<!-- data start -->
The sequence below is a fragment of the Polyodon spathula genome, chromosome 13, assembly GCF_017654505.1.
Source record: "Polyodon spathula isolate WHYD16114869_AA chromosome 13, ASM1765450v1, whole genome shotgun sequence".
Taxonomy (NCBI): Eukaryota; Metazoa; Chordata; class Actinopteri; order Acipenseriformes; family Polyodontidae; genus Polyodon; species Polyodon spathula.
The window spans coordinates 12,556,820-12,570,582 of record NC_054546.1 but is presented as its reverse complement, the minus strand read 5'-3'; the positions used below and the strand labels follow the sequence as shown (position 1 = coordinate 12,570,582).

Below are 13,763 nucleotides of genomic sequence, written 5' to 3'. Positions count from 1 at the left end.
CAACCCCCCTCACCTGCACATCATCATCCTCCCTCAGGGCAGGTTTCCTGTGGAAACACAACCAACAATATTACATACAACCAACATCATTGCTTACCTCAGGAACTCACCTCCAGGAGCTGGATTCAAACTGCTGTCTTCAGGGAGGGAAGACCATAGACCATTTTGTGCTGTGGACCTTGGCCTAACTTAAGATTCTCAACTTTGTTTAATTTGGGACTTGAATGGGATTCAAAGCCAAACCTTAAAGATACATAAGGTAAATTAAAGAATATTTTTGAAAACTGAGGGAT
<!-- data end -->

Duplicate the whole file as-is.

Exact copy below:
The sequence below is a fragment of the Polyodon spathula genome, chromosome 13, assembly GCF_017654505.1.
Source record: "Polyodon spathula isolate WHYD16114869_AA chromosome 13, ASM1765450v1, whole genome shotgun sequence".
Taxonomy (NCBI): Eukaryota; Metazoa; Chordata; class Actinopteri; order Acipenseriformes; family Polyodontidae; genus Polyodon; species Polyodon spathula.
The window spans coordinates 12,556,820-12,570,582 of record NC_054546.1 but is presented as its reverse complement, the minus strand read 5'-3'; the positions used below and the strand labels follow the sequence as shown (position 1 = coordinate 12,570,582).

Below are 13,763 nucleotides of genomic sequence, written 5' to 3'. Positions count from 1 at the left end.
CAACCCCCCTCACCTGCACATCATCATCCTCCCTCAGGGCAGGTTTCCTGTGGAAACACAACCAACAATATTACATACAACCAACATCATTGCTTACCTCAGGAACTCACCTCCAGGAGCTGGATTCAAACTGCTGTCTTCAGGGAGGGAAGACCATAGACCATTTTGTGCTGTGGACCTTGGCCTAACTTAAGATTCTCAACTTTGTTTAATTTGGGACTTGAATGGGATTCAAAGCCAAACCTTAAAGATACATAAGGTAAATTAAAGAATATTTTTGAAAACTGAGGGAT